Navigation Links
Belly Fat May Hit Your Heart the Hardest
Date:8/29/2012

By Steven Reinberg
HealthDay Reporter

TUESDAY, Aug. 28 (HealthDay News) -- People who have a normal weight but have excess belly fat may have a higher risk of dying from heart disease than even obese individuals, researchers report.

In a new study, investigators found that normal-weight people who have what is called central obesity are at almost three times greater risk of dying from heart disease and two times greater risk of dying from any cause than those of normal weight with a normal waist-to-hip ratio.

"People with normal weight may be less likely to feel the need for lifestyle changes," explained lead researcher Dr. Francisco Lopez-Jimenez, a cardiologist at the Mayo Clinic in Rochester, Minn. "But, central obesity isn't healthy even in those with normal weight."

There are several reasons why central obesity may raise the risk of death, Lopez-Jimenez said. It increases insulin resistance, and people with central obesity tend to have less fat in areas where fat might be protective, such as the hips and legs, he said. People with central obesity also tend to have less muscle mass.

For obese people, some of the risk is tempered by fat distribution, Lopez-Jiminez noted. Obese people tend to have fat in those places where it may be protective, and they tend to have more muscle mass, he explained.

For normal-weight people with central obesity, the only way to reduce the risk is to lose weight and build muscle mass, Lopez-Jimenez said, so that the weight is redistributed.

"A healthy diet and exercise are the way to treat this problem. You do both, lose weight and build muscle mass," he said.

The findings were presented Monday at the European Society of Cardiology Congress in Munich, Germany. Research presented at medical meetings should be viewed as preliminary until published in a peer-reviewed medical journal.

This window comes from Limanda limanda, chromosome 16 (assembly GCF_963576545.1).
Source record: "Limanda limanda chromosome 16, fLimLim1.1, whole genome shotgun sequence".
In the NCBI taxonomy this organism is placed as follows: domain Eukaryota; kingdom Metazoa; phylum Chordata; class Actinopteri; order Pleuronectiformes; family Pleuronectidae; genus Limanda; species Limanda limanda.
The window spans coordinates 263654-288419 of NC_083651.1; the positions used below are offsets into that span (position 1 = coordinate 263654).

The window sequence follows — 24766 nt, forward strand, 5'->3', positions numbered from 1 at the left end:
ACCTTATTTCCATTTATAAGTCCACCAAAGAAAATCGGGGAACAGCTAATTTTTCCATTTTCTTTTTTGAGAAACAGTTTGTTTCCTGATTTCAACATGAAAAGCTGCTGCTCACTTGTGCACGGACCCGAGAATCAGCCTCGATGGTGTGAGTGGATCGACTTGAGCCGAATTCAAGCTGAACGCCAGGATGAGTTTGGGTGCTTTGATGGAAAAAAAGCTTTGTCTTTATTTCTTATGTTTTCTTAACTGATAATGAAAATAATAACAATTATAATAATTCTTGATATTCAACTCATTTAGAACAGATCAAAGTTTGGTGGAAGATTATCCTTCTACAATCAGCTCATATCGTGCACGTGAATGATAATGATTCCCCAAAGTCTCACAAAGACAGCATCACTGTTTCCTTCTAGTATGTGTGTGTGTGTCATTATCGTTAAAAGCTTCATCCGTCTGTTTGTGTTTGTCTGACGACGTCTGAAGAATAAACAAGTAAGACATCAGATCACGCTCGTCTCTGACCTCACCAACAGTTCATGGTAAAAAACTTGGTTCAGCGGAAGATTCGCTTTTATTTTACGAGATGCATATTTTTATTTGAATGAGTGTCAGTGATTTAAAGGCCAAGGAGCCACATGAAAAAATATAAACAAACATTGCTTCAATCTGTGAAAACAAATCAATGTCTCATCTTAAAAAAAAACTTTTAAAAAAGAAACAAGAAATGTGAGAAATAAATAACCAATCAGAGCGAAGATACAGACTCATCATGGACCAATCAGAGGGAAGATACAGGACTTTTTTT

For the study, Lopez-Jimenez's team collected data on more than 12,000 men and women in the United States who took part in the third National Health and Nutrition Examination Survey.

As part of the survey, participants had their weight, height, waist and hip size measured. In addition, the researchers matched data from the survey with the National Death Index.

Over 14 years of follow-up, more than 2,500 people died. Of those, more than 1,100 deaths were due to cardiovascular disease.

Lopez-Jimenez's group found the risk of dying from heart disease was 2.75 times higher, and the risk of dying from any causes was 2.08 times higher among those of normal weight with central obesity, compared with people of normal weight and normal waist-to-hip ratio.

To make sure their results would reflect body type, the researchers excluded anyone in the survey who had cancer or chronic obstructive pulmonary disease. They also took into account age, sex, race, smoking, high blood pressure, diabetes and high cholesterol.

Commenting on the study, Dr. Gregg Fonarow, a professor of cardiology at the University of California, Los Angeles, explained that "central obesity is the presence of excess fat in the abdomen. In this condition, the amount of fat deposited in the abdomen is out of proportion to total body fat."

Many studies have shown that central obesity is independently associated with the increased risk of cardiovascular events, Fonarow noted.

"In some studies, waist circumference or waist-hip ratio is a better predictor of risk than body mass index," Fonarow said. Body mass index is a measurement based on a person's height and weight only.

"In this new study, men and women in the normal body mass index category, but with increased waist-hip ratio had the highest cardiovascular mortality risk, even higher than those classified as obese by body mass index. This increased cardiovascular risk remained evident after risk factor adjustment," he added.